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Get involved

Here are three pieces of legislation that will impact community pharmacies.

3d medical scales sign

One of the penalties for refusing to participate in politics is that you end up being governed by your inferiors.

—Plato

There is truth to Plato’s statement: if we do not make our voices heard by participating in our political system, we risk relinquishing control over our own lives to others who may not have our best interests at heart. Action starts with knowledge.
  1. Drug disposal
    The Environmental Protection Agency (EPA) has proposed new procedures governing disposal of hazardous drugs. The Management Standards for Hazardous Waste Pharmaceuticals Rule requires healthcare facilities and pharmacies to manage their waste. The EPA’s proposal, designed to prevent the disposal of more than 6,400 tons of hazardous waste pharmaceuticals annually, bans healthcare facilities from flushing hazardous waste pharmaceuticals down sinks or toilets. The new regulations could have a significant financial impact on retail pharmacies.

  2. Provider Status
    The big issue on every pharmacist’s mind these days is provider status. The Pharmacy and Medically Underserved Areas Enhancement Act (H.R.592/S 314) continues to enjoy broad, bipartisan support in Congress. No other groups have come out against the bill and the American Medical Association (AMA) has thus far remained neutral. These are all encouraging signs as the bill will have a significant impact on how pharmacists will do business in the future. With that in mind, what should you be doing now to prepare if the legislature passes the bill. Become familiar with your state’s specific regulations and know which services are reimbursable—the bill will allow reimbursement based on state laws. Connect with local physicians, nursing homes, long-term care facilities and other healthcare providers within your community to expand your customer base. Expand your service offerings with new niche testing opportunities like point-of- care (POC) and rapid diagnostics.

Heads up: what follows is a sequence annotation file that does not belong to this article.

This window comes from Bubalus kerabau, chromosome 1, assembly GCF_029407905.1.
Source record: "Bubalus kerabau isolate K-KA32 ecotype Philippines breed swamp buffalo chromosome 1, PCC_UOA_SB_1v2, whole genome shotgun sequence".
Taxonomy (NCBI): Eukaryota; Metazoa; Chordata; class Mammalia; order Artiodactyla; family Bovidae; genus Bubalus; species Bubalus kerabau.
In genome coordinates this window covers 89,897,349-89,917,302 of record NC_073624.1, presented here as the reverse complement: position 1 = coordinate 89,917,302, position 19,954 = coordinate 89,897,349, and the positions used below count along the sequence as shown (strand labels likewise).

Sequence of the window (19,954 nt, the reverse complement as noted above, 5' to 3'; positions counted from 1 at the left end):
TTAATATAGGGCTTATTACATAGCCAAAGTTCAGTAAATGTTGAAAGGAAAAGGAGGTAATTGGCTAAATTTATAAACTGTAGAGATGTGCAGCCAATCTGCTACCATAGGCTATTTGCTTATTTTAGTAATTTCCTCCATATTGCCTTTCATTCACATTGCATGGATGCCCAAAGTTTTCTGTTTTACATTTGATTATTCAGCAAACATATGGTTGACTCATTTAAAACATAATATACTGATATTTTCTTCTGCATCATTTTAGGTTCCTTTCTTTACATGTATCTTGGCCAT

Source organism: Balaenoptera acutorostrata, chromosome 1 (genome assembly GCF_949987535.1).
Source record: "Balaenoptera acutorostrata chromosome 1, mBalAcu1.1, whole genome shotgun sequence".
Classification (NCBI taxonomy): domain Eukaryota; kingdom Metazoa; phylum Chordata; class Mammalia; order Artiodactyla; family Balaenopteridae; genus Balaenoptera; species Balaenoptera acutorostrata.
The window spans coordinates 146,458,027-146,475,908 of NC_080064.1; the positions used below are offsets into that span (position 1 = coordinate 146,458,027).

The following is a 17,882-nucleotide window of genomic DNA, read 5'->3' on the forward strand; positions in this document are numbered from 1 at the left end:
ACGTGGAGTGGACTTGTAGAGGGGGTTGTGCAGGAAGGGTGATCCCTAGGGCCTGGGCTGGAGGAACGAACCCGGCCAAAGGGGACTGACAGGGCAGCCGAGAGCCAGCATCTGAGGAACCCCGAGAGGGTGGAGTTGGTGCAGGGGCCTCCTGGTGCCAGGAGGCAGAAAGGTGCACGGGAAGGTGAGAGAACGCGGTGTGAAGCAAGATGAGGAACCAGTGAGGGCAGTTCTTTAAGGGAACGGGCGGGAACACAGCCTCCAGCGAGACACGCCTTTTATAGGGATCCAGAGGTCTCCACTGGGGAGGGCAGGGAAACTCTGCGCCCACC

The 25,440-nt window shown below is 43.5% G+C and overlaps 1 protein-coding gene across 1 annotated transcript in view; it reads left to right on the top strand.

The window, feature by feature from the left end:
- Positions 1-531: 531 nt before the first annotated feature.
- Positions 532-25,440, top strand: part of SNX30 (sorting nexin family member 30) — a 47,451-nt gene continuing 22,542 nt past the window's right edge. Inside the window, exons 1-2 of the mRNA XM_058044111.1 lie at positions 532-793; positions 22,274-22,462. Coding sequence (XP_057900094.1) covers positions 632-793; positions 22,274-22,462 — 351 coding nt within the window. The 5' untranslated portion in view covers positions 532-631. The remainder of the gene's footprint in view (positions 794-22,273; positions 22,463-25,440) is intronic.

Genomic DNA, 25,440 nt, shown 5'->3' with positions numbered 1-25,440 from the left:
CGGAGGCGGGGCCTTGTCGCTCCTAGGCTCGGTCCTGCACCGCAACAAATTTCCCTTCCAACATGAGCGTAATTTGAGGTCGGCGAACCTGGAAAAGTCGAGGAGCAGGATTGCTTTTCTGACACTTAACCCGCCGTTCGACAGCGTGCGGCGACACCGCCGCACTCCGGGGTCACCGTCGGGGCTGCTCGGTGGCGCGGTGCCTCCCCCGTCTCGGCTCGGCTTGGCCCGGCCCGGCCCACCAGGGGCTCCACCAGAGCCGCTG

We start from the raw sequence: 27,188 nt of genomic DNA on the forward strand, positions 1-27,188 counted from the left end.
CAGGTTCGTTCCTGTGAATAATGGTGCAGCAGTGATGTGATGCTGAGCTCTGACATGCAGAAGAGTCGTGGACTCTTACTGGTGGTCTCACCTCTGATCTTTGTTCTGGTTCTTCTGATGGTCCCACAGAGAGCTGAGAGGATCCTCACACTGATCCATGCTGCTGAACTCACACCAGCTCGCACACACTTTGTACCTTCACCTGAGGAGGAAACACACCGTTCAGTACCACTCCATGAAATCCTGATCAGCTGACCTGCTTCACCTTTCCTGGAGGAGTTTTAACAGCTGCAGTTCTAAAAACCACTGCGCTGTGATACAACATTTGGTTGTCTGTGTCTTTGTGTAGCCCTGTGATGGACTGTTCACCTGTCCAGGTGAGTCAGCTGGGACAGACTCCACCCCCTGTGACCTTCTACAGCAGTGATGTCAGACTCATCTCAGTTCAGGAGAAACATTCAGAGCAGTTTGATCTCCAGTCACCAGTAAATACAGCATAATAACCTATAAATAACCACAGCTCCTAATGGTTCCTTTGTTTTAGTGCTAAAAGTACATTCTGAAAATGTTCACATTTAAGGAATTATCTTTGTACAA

3. Track and Trace
    The Drug Supply Chain Security Act (DSCSA) is an important piece of legislation that will impact the community pharmacy. The law was designed to identify and trace certain prescription drugs as they are distributed within the U.S.. Pharmacists may only accept product if the previous owner provides them with the “3Ts” (transaction history, transaction information and a transaction statement). You will be required to capture and maintain this information for six years from the date of transaction. Pharmacies may contract out to their wholesale distributors or other third-party companies to capture and maintain the information, and it is important to make sure you review all contractual terms closely for liability issues.

What you can do.

Stay informed

Organizations like the APhA and NCPA are great resources for the latest news in healthcare, politics and the pharmaceutical industry. As you work each day in your own business, don’t become too myopic. Keep an eye on the big picture of what’s going on in the industry.

Stay engaged

Get to know your legislators at the state and national levels, and make a plan to keep in regular contact with them. Donate to organizations and political action committees (PACs) that are working to represent your interests as a community pharmacist.

Make the most of every opportunity to network with your peers and industry experts

Never underestimate the power individuals can have when they work together for a common goal.

 

“Get into politics or get out of pharmacy.”

-The NCPA’s motto

We can impact our own destiny by getting informed and involved.